Number one, make sure your employees really know your products. Every employee you have should own, use, experience, sample, taste, fill in the verb, fill in the blank, your products and services. There is nothing that drives me crazier as a frequent restaurant goer than asking a waiter or a waitress, “So, what’s your favorite thing on the menu,” and it becomes instantly clear when I ask the question by watching their body language that the restaurant doesn’t have them sample the food, so they can’t make a recommendation. And this applies to every business, not just restaurants, so folks, any product that you sell. I don’t care whether you sell appliances, whether you sell shoes, whether you sell T-shirts, home heating equipment. Whatever it may be that you sell, make sure that your employees have experienced your product so they can speak about it intelligently.
Number two, it must be a quality product. It’s not enough to just have great employees. You have to have great products and great service. These are the ante up chips, if you will, for a remarkable experience. The product or the service has to be incredible, and number three, presentation matters. You need to create a storytelling worthy experience, like the experience of the Himalayan sea salt block with sashimi on it. You want a Instagram worth image. You want a story that people are going to tell after they leave your location so that all of their friends when they come to your store or to your location or come to experience your product or the service for the first time already are very clear about what your remarkable experience is all about.
[SEGMENT INTRO] [CHECK OUT THIS NUMBER]
Listen in while we try to stump and surprise each other with a fantastic statistic from the worlds of customer experience and customer service. It’s time to check out this number.
[CHECK OUT THIS NUMBER: 23%]
Dan my friend, the number is 23%. What do you think it means?
Dan Gingiss: Honestly Joey, I’m not sure what the 23% means but I have a quick story to tell you because 23 is one of my favorite numbers.
Joey Coleman: Wait, are you serious? 23, I kid you not, ladies and gentlemen I am not making this up, 23 is my most favorite number.
Dan Gingiss: Stop it, Joey.
Joey Coleman: I swear to God. It is the number I always play at roulette.
Dan Gingiss: Guys, we did not script this.
Joey Coleman: We did not plan this. This is totally unscripted.
Dan Gingiss: 23’s a big number in Chicago as you know.
Joey Coleman: If you’ve been on planet Earth you understand who the top number 23 player in all of sports, Michael Jordan. I mean come on.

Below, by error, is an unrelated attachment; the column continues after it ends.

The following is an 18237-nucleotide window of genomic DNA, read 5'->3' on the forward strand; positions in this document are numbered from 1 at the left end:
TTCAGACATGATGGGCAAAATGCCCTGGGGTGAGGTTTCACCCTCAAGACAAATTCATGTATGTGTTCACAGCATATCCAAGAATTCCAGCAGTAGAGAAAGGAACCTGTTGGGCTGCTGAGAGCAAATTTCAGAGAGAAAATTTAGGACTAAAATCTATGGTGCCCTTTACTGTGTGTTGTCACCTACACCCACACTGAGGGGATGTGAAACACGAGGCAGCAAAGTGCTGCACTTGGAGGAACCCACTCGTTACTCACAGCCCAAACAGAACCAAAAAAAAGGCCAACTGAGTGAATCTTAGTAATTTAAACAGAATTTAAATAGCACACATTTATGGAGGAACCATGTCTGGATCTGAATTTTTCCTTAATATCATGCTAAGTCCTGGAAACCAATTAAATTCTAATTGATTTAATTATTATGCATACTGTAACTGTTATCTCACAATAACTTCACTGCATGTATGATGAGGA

Dan Gingiss: Yes, of course, and I’m a Cubs fan too so I’m going to throw in Ryne Sandberg, but-
Joey Coleman: Ryne Sandberg’s great too.
Dan Gingiss: I don’t actually play roulette when I go to a casino, but however, every friend of mine that ever goes to Vegas, I tell them. I give them five bucks and I say, “Put it on number 23.” And once over the years it has worked and my friend came back with money. Well, I was in Vegas earlier this year and I played other games at the casino but I did not play roulette, and I’m walking out of the casino with a colleague of mine, and I said, “Oh, hold on a second. I forgot to do something,” and I turned around and I went to the roulette table and I put five dollars down on number 23, and it hit.
Joey Coleman: Boomsky.
Dan Gingiss: And I got 35 to 1 baby.
Joey Coleman: 35 to 1 ladies and gentleman.
Dan Gingiss: And he looked at me like … Because it was late and we were ready for bed, and he was like, “What the heck did you just do?” And so 23. Anyway, long story for the check out this number, but I’m so glad that we share a favorite number. That’s awesome.
Joey Coleman: How about that? 23. So, while 23 is a fabulous number and it is the number to play when you’re playing roulette, actually, the 23% is a statistic that refers to the fact that omnichannel shoppers are more loyal, with 23% more repeat purchases than a single channel shopper. Now, I’ve purchased at Bed Bath and Beyond online. We talked about Bed Bath and Beyond in an earlier segment of this episode, but the fact that they deliver a great in-store experience makes me purchase in-store as well, so I’m part of the 23% that is a repeat purchaser because they are serving me in an omnichannel environment. This research comes to us from our friends and sponsors of the show, Oracle CX Cloud and their new ebook, Three Ways Your Shoppers Have Changed and How to Keep Up in a Digital Age.
Dan Gingiss: Yeah, this makes sense to me that omnichannel shoppers are going to be more loyal. I would probably guess that omnichannel customer service experiences are going to be more loyal as well, right? If I can tweet at somebody and call them and email them and have had good experiences across channels, that probably makes me more loyal as well, and I think the message just is that you’ve got to be where your customers are, and when you are, they’re loyal to you and they appreciate you coming to them versus making them come to you.
Joey Coleman: Absolutely, so to learn more awesome statistics like this, check out this ebook, Three Ways Your Shoppers Have Changed and How to Keep Up in a Digital Age, as well as complete a fast, I promise it only takes two minutes folks, assessment to see how you compare to your peers in the world of customer experience and your readiness for the future of customer experience. To do this go to Oracle.com/CXPerformance. That’s Oracle.com/CXPerformance and see how you stand up to the 23% and beyond.
Dan Gingiss: And thank you Oracle as always for being the sponsor of the Experience This! Show.